Jailed Khmer Rouge prison chief Duch told tribunal judges Tuesday that detention facilities were set up ahead of the communist takeover of Cambodia in part to avoid American bombardment.
Pits were dug in rural prisons, such as the M-13 facility run by Duch in the forest of Kampong Speu province, to keep prisoners safe from bombing and to prevent their escape, not as an intentional form of torture, he said.
“I had two intentions. The first was to prevent prisoners from escaping, because we didn’t have cement walls,” he said.
The pits were 2 meters deep, and prisoners were shackled, ate little and were very weak, he said. “How can they escape?”
“Secondly, holes were dug to protect them from bombings, because there were many bombings from B-52s,” he said.
Duch, 66, whose real name is Kaing Kek Iev, has been on trial since March 30, facing charges of war crimes, crimes against humanity, torture and murder, for his role as the chief of security for two Phnom Penh prisons and an execution site outside the capital.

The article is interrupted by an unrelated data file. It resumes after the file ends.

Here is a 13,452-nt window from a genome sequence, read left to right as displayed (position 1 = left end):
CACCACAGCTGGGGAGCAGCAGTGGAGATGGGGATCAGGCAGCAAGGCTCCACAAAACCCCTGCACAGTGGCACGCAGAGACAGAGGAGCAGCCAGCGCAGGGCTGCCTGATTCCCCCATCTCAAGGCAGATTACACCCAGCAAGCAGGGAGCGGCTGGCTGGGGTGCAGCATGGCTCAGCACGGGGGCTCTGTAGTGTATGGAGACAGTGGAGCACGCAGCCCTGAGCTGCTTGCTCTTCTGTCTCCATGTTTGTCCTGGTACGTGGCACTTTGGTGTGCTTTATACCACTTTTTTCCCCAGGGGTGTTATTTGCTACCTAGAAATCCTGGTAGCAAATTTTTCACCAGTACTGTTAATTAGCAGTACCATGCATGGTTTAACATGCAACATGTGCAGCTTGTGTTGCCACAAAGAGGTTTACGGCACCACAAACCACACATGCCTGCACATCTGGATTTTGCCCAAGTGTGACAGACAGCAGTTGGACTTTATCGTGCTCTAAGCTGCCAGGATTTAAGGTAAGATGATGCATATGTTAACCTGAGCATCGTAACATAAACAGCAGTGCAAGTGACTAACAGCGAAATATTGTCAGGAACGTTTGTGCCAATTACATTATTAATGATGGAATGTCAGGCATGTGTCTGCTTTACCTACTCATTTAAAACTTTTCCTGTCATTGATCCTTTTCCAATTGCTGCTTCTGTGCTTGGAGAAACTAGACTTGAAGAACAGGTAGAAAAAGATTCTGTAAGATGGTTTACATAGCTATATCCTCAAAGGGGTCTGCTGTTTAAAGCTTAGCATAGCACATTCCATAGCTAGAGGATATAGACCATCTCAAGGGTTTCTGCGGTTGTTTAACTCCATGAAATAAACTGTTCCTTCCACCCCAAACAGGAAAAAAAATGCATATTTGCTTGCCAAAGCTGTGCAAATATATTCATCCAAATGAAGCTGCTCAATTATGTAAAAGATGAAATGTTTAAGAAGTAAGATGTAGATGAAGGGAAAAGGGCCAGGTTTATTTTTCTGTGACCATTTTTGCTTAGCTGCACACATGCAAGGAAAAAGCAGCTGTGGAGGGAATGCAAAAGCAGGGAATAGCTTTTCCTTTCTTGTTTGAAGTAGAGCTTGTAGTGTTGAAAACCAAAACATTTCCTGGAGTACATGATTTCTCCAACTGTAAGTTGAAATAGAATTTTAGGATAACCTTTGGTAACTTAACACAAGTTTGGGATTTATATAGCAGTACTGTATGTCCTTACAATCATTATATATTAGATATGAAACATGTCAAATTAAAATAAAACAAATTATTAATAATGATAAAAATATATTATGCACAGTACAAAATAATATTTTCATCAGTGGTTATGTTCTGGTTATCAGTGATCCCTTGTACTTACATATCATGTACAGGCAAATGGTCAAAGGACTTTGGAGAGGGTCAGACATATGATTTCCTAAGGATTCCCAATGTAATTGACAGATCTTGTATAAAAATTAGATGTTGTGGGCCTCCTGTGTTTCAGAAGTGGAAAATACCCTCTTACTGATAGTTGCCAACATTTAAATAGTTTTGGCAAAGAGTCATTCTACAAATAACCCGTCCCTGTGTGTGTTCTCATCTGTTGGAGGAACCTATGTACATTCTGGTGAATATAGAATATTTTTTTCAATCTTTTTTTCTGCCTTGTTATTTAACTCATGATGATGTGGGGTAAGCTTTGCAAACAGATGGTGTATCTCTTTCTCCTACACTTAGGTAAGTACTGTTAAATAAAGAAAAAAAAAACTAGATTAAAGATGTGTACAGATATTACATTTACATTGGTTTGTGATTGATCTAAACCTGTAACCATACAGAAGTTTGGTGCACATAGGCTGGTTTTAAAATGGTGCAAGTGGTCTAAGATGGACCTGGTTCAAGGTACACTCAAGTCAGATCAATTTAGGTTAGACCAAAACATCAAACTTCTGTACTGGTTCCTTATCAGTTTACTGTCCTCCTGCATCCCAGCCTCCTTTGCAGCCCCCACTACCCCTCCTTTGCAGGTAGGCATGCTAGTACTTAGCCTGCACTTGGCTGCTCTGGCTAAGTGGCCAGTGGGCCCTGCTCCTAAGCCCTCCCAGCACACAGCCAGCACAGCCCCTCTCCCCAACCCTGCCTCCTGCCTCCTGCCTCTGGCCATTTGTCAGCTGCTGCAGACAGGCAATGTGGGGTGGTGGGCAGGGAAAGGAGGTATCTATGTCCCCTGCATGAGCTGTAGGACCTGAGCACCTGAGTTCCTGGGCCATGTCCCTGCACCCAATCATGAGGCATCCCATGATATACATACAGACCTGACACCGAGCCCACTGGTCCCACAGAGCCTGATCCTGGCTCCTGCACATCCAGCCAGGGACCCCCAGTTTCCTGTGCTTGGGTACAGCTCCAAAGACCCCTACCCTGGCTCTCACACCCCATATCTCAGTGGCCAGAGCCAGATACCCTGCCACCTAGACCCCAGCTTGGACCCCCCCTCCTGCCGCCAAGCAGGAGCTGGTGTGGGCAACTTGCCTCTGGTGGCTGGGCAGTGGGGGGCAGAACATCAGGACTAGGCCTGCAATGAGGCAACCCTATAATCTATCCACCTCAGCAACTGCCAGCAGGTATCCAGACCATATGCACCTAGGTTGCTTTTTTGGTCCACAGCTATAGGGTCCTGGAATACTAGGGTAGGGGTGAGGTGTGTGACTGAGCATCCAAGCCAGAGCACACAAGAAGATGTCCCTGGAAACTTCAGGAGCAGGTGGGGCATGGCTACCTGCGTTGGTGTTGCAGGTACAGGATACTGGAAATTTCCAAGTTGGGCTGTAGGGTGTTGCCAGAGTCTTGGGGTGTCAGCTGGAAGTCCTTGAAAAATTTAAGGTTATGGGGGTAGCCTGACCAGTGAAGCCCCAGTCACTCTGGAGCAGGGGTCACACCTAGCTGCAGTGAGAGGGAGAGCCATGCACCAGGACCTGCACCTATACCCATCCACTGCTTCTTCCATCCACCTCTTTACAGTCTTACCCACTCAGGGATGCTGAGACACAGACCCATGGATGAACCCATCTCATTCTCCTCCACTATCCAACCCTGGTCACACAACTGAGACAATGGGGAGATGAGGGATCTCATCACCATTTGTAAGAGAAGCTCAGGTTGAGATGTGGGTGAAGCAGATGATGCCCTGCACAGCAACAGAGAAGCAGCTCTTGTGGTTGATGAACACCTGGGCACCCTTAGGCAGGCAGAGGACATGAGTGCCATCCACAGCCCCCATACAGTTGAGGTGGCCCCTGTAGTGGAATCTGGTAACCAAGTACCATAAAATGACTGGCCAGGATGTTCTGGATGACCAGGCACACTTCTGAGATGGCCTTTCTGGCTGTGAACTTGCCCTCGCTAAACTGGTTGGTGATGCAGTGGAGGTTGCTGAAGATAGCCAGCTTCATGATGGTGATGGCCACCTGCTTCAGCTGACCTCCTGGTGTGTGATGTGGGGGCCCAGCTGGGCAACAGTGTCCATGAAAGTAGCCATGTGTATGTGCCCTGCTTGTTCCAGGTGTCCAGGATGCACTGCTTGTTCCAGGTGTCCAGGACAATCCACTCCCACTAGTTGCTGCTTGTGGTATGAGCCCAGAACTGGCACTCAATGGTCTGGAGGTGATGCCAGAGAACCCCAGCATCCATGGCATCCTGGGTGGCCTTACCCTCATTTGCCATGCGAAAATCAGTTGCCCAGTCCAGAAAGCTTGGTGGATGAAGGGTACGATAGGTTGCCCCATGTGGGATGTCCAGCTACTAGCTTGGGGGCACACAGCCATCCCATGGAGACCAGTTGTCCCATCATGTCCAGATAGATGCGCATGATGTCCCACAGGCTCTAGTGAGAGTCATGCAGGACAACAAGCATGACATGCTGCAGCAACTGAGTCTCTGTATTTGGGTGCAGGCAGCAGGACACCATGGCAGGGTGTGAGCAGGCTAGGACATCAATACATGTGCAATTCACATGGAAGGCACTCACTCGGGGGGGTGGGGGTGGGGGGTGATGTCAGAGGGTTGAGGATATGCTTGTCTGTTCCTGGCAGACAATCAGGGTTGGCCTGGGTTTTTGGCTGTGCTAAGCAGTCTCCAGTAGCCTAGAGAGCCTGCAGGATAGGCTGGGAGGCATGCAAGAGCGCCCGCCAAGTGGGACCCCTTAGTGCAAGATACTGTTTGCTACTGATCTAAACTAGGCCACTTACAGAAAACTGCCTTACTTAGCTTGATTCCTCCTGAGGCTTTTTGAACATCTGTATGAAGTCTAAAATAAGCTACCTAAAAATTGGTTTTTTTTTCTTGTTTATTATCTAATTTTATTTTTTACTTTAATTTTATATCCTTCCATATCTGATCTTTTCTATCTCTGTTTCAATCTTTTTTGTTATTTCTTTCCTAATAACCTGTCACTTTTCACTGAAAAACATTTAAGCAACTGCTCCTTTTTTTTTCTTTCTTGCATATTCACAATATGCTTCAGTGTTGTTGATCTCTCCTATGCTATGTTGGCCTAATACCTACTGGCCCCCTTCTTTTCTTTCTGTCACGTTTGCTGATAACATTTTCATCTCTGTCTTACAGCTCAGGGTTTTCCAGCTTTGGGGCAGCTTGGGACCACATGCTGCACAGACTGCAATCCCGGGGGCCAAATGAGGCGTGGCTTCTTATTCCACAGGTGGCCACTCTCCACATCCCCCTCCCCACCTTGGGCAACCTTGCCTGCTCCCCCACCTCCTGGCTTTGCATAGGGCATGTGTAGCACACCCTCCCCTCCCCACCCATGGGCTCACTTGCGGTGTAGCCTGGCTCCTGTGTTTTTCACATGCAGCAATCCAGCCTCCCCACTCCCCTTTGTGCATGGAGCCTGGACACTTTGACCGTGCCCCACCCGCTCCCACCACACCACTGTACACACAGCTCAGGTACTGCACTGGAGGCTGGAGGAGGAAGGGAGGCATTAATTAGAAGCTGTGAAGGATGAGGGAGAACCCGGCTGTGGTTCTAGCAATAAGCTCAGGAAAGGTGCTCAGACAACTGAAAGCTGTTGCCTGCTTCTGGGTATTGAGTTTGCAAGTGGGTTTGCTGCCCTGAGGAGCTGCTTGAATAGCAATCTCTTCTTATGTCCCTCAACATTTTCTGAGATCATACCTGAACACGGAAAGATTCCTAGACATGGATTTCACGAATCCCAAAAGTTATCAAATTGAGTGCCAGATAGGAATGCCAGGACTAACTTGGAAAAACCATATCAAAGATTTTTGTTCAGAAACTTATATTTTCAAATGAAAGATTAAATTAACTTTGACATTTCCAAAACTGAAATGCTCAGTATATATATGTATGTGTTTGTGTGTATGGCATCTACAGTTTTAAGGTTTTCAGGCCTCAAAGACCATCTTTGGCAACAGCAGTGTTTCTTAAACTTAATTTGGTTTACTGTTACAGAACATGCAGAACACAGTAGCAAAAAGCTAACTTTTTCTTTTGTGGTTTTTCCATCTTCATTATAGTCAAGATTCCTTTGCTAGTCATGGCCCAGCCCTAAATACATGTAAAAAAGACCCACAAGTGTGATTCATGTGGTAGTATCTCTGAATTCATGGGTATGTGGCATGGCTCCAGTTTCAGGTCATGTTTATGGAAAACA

The M-13 prison, which Duch administered ahead of the Khmer Rogue takeover of Cambodia, in April 1975, is not under the mandate of the UN-backed court. However, the jungle prison is being used by judges to shed light on Duch’s future role at Tuol Sleng and Prey Sar prisons.
A lawyer for civil parties, Hong Kim Suon, argued before judges Tuesday that the M-13 prison was designed mostly to detain prisoners, not to protect them from bombardment.
Duch said he recognized that the conditions at M-13 were inhumane.
“It wasn’t a school,” he said. “It was a Khmer Rouge prison.”